A researcher holding a microscope slide

The Novo Nordisk Foundation Center for Stem Cell Medicine (reNEW), led by Murdoch Children’s Research Institute Chief Scientist Professor Melissa Little, has released its first annual report.

The report highlights the work accomplished by reNEW, a global consortium that focuses on translating stem cell science into therapies since its launch on 1 January 2022.

With 29 principal investigators working across three nodes located at the University of Copenhagen, Leiden University Medical Centre and Murdoch Children’s in Melbourne, reNEW’s inaugural year has focused on pivoting from fundamental science to targeted product-focussed projects.

“reNEW researchers perform cutting-edge stem cell research across almost all organ systems in the body,” reNEW CEO Professor Little said. With this knowledge, we are moving towards therapies within our targeted research portfolio. 

Melissa LittleImage: Professor Melissa Little

From start to end of our first year, we have funded 29 targeted research projects, each focused on moving towards a distinct stem cell product. This represents a forward commitment of more than $43.5 million,” she said.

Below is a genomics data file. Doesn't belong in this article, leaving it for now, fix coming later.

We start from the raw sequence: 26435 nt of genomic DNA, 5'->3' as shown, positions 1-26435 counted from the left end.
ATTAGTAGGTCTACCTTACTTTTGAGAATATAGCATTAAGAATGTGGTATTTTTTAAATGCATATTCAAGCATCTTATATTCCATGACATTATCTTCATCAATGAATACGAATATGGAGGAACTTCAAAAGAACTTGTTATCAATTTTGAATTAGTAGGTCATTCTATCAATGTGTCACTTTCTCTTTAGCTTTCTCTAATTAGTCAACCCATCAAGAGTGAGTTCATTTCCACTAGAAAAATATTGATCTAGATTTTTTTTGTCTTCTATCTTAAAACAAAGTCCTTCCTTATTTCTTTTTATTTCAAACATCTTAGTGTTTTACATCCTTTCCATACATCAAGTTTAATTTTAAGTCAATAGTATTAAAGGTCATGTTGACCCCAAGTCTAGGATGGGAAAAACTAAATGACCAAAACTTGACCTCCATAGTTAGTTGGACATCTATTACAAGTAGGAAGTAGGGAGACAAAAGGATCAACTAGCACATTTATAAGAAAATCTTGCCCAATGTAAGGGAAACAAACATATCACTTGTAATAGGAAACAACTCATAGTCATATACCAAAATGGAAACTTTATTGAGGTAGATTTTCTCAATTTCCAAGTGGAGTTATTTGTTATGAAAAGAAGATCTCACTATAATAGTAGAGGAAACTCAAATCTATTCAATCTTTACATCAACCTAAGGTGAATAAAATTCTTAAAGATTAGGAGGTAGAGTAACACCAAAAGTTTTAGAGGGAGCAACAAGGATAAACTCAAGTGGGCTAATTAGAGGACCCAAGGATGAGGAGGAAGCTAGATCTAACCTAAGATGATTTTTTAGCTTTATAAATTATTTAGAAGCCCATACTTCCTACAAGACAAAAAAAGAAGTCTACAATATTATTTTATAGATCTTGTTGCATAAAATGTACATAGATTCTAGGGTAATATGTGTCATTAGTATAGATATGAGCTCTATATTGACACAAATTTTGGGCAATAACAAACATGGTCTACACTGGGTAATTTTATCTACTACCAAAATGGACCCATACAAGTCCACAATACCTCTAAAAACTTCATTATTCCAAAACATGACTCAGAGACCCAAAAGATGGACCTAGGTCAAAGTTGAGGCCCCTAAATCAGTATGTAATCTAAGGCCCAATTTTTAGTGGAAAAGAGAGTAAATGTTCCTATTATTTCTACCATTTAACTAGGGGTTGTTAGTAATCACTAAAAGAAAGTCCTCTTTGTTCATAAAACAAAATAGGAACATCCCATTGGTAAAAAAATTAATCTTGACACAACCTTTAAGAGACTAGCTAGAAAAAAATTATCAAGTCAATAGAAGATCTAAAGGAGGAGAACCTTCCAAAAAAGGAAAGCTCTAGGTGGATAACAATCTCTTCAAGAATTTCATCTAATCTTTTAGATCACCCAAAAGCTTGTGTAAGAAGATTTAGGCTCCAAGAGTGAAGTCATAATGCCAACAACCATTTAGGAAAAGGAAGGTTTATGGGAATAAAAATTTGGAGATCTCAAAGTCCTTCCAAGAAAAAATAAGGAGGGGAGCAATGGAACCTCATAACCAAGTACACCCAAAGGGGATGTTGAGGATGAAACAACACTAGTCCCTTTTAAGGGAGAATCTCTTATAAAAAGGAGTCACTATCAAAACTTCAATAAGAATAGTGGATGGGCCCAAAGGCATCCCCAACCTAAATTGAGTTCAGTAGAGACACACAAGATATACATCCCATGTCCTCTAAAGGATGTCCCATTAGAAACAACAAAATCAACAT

reNEW’s targeted projects cover the development of novel therapies using stem cell models of human tissues as well as cell- and gene-modified cell based advanced therapeutic medicinal products (ATMPs). More than 80 percent of the teams now working toward these products represent global cross-node collaborations. 

Professor Little said, “Our collaborative gain is a significant driver. We are able to fund critical facilities and infrastructure required by all nodes, enabling teams to adopt new approaches previously out of reach.

“We are also working toward outcomes across a wide array of disease states and are very excited to be associated with two clinical trials, one towards the treatment of Parkinson’s disease, and the other for the treatment of severe combined immune deficiency, she said. 

Professor Little said another outcome from reNEW’s first year was the successful international exchange of researchers, with almost 300 days of reNEW researcher exchange enabling training in new techniques, planning within teams, as well as attendance at workshops and conferences.

We are confident that the synergy we are creating across nodes will drive outcomes,” she said. 

Learn more about the reNEW Melbourne node and the work Murdoch Children’s researchers are undertaking